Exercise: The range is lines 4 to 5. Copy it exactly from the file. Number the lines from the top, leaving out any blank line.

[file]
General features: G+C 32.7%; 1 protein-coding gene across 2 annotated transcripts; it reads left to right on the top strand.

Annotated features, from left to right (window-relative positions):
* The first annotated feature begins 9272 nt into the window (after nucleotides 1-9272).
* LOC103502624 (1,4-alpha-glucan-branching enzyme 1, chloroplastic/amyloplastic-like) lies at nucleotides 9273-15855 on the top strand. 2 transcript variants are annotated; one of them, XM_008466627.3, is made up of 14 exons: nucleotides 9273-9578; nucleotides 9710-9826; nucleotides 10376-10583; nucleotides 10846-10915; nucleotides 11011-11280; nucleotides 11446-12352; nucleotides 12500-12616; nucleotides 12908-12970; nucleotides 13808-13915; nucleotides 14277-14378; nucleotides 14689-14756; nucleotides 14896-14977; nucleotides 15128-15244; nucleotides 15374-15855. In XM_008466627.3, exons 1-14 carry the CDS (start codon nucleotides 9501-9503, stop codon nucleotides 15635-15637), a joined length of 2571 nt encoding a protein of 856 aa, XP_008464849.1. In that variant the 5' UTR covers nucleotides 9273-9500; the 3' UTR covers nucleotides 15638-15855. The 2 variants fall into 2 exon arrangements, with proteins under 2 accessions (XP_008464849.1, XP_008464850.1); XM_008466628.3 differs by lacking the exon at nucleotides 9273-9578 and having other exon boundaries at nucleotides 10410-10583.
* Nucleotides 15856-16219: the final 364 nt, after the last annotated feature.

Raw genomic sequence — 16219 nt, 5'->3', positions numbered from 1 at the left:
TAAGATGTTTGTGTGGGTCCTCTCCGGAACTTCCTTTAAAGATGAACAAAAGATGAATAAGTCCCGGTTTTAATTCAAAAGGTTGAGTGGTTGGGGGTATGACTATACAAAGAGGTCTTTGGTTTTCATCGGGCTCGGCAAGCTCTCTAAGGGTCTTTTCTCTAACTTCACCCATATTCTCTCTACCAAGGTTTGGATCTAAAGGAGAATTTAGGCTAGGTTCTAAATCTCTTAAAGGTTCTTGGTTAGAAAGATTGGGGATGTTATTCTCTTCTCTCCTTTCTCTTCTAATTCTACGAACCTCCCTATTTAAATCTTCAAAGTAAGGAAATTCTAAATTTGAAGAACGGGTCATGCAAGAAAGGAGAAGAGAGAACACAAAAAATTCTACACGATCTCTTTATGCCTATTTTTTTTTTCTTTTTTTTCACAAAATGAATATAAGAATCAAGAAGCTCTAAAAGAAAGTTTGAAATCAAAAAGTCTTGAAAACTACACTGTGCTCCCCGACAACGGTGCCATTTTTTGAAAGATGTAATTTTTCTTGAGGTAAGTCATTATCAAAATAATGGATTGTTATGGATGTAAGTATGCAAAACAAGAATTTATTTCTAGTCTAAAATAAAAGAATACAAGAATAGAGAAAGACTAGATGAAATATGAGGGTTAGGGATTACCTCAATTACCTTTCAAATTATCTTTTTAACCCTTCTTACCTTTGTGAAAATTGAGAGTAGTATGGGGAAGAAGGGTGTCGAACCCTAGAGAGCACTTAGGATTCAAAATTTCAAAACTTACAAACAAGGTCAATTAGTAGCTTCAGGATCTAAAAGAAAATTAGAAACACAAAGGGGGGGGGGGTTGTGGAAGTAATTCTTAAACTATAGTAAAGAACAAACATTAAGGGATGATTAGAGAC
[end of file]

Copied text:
* LOC103502624 (1,4-alpha-glucan-branching enzyme 1, chloroplastic/amyloplastic-like) lies at nucleotides 9273-15855 on the top strand. 2 transcript variants are annotated; one of them, XM_008466627.3, is made up of 14 exons: nucleotides 9273-9578; nucleotides 9710-9826; nucleotides 10376-10583; nucleotides 10846-10915; nucleotides 11011-11280; nucleotides 11446-12352; nucleotides 12500-12616; nucleotides 12908-12970; nucleotides 13808-13915; nucleotides 14277-14378; nucleotides 14689-14756; nucleotides 14896-14977; nucleotides 15128-15244; nucleotides 15374-15855. In XM_008466627.3, exons 1-14 carry the CDS (start codon nucleotides 9501-9503, stop codon nucleotides 15635-15637), a joined length of 2571 nt encoding a protein of 856 aa, XP_008464849.1. In that variant the 5' UTR covers nucleotides 9273-9500; the 3' UTR covers nucleotides 15638-15855. The 2 variants fall into 2 exon arrangements, with proteins under 2 accessions (XP_008464849.1, XP_008464850.1); XM_008466628.3 differs by lacking the exon at nucleotides 9273-9578 and having other exon boundaries at nucleotides 10410-10583.
* Nucleotides 15856-16219: the final 364 nt, after the last annotated feature.